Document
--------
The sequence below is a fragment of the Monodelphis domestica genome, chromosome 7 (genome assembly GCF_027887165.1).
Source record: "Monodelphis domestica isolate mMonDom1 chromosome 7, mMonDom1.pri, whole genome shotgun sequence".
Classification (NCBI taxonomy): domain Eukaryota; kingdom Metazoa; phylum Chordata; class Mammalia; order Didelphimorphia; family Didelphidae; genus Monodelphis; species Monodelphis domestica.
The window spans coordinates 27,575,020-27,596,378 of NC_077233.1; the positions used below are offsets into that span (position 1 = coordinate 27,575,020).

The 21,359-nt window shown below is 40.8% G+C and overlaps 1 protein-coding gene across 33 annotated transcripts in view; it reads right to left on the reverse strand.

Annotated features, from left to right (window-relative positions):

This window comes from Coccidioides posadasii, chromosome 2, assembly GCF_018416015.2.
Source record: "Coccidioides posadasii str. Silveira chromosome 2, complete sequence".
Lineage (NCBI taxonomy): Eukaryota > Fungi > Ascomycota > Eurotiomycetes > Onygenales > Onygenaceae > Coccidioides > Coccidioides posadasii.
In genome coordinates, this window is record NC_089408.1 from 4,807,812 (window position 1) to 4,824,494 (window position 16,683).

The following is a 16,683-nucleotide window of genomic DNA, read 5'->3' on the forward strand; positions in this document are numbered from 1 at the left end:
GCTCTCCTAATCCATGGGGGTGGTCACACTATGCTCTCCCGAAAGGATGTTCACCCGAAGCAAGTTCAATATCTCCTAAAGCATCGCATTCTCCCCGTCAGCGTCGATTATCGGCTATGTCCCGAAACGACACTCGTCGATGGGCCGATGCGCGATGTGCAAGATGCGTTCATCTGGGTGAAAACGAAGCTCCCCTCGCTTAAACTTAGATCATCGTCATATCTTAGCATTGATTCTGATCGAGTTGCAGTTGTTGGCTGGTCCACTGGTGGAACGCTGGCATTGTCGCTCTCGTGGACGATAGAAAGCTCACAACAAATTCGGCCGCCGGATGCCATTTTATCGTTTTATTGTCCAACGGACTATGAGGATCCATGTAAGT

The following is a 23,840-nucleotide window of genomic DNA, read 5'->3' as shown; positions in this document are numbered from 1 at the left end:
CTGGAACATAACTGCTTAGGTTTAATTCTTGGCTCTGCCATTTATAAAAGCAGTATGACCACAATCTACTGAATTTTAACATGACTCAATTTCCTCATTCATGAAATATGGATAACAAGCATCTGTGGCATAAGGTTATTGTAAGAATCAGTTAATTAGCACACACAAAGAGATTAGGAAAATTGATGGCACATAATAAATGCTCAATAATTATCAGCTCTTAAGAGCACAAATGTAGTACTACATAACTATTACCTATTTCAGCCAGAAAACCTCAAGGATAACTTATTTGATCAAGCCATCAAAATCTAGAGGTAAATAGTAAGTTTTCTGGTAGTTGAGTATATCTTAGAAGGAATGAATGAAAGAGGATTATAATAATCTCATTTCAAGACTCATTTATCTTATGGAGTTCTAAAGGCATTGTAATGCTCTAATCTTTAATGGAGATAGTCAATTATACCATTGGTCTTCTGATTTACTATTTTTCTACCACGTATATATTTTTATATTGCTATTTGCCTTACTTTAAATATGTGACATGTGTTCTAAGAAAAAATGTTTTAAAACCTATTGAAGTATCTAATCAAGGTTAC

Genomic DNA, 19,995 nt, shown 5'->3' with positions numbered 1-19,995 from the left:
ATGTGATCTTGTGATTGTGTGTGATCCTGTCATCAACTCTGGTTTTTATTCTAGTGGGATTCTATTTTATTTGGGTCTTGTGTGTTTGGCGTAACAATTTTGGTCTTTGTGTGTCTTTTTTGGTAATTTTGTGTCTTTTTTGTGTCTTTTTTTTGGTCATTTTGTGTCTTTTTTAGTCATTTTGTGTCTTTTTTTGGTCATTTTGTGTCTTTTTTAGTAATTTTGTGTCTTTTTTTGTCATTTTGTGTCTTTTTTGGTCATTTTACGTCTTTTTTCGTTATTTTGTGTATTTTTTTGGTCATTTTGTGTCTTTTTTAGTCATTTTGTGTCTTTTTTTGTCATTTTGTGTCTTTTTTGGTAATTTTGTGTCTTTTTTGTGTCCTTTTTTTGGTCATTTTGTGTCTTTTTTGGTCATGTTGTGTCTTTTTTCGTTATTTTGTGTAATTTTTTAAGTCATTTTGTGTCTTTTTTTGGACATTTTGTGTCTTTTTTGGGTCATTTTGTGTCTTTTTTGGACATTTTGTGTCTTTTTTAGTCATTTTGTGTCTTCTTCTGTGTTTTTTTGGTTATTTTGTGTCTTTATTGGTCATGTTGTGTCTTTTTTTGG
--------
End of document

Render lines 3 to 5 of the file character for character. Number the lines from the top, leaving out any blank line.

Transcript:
Classification (NCBI taxonomy): domain Eukaryota; kingdom Metazoa; phylum Chordata; class Mammalia; order Didelphimorphia; family Didelphidae; genus Monodelphis; species Monodelphis domestica.
The window spans coordinates 27,575,020-27,596,378 of NC_077233.1; the positions used below are offsets into that span (position 1 = coordinate 27,575,020).

The 21,359-nt window shown below is 40.8% G+C and overlaps 1 protein-coding gene across 33 annotated transcripts in view; it reads right to left on the reverse strand.